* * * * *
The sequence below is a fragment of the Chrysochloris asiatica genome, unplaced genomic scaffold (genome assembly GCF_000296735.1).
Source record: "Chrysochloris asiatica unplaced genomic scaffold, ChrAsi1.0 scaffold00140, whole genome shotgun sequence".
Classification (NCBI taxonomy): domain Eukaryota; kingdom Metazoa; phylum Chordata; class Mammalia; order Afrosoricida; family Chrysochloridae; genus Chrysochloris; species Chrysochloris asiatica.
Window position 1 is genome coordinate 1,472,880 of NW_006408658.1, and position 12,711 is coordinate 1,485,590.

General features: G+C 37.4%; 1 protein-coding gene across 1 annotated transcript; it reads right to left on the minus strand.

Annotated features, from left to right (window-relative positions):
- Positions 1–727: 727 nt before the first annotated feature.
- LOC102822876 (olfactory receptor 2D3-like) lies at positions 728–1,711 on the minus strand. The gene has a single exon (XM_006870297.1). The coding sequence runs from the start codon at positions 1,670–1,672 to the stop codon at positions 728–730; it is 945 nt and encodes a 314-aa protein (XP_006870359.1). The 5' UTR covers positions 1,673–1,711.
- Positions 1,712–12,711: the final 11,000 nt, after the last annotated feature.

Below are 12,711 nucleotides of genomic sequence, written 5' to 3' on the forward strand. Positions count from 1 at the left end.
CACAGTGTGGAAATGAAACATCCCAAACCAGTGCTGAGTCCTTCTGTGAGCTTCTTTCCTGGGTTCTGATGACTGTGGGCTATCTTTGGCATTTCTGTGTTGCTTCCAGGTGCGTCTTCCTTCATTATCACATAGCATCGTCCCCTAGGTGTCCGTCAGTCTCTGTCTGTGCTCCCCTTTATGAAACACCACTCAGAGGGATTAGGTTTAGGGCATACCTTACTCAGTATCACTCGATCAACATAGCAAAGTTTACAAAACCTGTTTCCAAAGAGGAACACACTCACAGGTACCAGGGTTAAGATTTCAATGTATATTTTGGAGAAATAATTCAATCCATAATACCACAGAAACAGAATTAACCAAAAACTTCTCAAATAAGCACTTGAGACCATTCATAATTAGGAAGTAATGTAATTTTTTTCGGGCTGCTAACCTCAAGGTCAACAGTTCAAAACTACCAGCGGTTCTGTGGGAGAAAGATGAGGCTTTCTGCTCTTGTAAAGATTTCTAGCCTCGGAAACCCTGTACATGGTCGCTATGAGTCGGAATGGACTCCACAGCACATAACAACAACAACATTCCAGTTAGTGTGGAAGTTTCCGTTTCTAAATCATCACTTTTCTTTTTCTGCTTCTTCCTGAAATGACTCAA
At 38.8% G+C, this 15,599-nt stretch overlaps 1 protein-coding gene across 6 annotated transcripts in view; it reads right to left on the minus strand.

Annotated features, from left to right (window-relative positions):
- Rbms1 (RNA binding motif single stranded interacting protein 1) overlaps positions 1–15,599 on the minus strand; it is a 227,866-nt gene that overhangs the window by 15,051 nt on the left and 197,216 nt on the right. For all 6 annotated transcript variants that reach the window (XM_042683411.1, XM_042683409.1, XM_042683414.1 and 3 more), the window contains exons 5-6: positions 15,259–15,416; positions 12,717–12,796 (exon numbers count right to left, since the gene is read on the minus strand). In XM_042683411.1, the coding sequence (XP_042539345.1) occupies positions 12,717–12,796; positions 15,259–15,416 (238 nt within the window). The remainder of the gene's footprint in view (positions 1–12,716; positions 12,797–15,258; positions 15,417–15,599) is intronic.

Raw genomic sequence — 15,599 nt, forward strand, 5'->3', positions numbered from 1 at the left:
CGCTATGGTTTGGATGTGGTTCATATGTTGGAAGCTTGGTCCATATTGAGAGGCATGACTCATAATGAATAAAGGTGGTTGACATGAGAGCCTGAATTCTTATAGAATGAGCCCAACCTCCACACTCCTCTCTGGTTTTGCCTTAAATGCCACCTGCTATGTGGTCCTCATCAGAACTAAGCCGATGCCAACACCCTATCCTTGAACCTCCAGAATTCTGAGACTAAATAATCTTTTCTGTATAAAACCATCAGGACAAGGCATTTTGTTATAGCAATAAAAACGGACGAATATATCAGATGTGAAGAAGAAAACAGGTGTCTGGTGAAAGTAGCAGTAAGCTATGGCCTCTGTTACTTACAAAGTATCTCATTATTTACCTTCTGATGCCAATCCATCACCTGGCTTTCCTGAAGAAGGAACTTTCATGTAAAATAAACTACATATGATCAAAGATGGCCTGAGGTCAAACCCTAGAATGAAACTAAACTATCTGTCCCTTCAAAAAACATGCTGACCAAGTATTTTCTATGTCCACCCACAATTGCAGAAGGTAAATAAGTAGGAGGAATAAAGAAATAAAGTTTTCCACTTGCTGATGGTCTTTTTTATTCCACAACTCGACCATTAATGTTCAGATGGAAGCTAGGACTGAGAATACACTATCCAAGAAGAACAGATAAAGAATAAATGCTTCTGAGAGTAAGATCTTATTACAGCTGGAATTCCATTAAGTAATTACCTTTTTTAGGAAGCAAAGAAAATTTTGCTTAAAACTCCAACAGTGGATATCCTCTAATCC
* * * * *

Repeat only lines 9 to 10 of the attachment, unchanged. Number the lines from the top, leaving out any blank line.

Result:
- Positions 1,712–12,711: the final 11,000 nt, after the last annotated feature.

Below are 12,711 nucleotides of genomic sequence, written 5' to 3' on the forward strand. Positions count from 1 at the left end.